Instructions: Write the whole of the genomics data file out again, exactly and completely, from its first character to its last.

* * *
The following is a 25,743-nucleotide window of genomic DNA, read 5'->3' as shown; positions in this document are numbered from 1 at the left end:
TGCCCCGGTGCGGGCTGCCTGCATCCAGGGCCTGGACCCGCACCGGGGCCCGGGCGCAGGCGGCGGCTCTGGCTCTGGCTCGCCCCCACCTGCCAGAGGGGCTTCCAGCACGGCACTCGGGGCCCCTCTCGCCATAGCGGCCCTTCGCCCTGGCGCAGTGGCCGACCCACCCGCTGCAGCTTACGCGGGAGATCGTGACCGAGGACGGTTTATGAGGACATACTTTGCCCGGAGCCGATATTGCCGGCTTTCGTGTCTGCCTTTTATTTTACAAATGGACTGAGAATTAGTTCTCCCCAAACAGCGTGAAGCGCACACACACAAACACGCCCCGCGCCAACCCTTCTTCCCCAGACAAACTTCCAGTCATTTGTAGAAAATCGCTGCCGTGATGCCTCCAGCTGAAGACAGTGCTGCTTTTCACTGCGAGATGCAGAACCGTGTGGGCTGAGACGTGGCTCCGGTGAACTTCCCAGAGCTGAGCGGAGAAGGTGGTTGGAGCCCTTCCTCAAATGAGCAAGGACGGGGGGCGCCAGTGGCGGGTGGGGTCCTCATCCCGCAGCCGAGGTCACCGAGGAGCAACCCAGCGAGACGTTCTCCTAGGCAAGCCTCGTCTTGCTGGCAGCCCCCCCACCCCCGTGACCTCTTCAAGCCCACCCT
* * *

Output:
The following is a 25,743-nucleotide window of genomic DNA, read 5'->3' as shown; positions in this document are numbered from 1 at the left end:
TGCCCCGGTGCGGGCTGCCTGCATCCAGGGCCTGGACCCGCACCGGGGCCCGGGCGCAGGCGGCGGCTCTGGCTCTGGCTCGCCCCCACCTGCCAGAGGGGCTTCCAGCACGGCACTCGGGGCCCCTCTCGCCATAGCGGCCCTTCGCCCTGGCGCAGTGGCCGACCCACCCGCTGCAGCTTACGCGGGAGATCGTGACCGAGGACGGTTTATGAGGACATACTTTGCCCGGAGCCGATATTGCCGGCTTTCGTGTCTGCCTTTTATTTTACAAATGGACTGAGAATTAGTTCTCCCCAAACAGCGTGAAGCGCACACACACAAACACGCCCCGCGCCAACCCTTCTTCCCCAGACAAACTTCCAGTCATTTGTAGAAAATCGCTGCCGTGATGCCTCCAGCTGAAGACAGTGCTGCTTTTCACTGCGAGATGCAGAACCGTGTGGGCTGAGACGTGGCTCCGGTGAACTTCCCAGAGCTGAGCGGAGAAGGTGGTTGGAGCCCTTCCTCAAATGAGCAAGGACGGGGGGCGCCAGTGGCGGGTGGGGTCCTCATCCCGCAGCCGAGGTCACCGAGGAGCAACCCAGCGAGACGTTCTCCTAGGCAAGCCTCGTCTTGCTGGCAGCCCCCCCACCCCCGTGACCTCTTCAAGCCCACCCT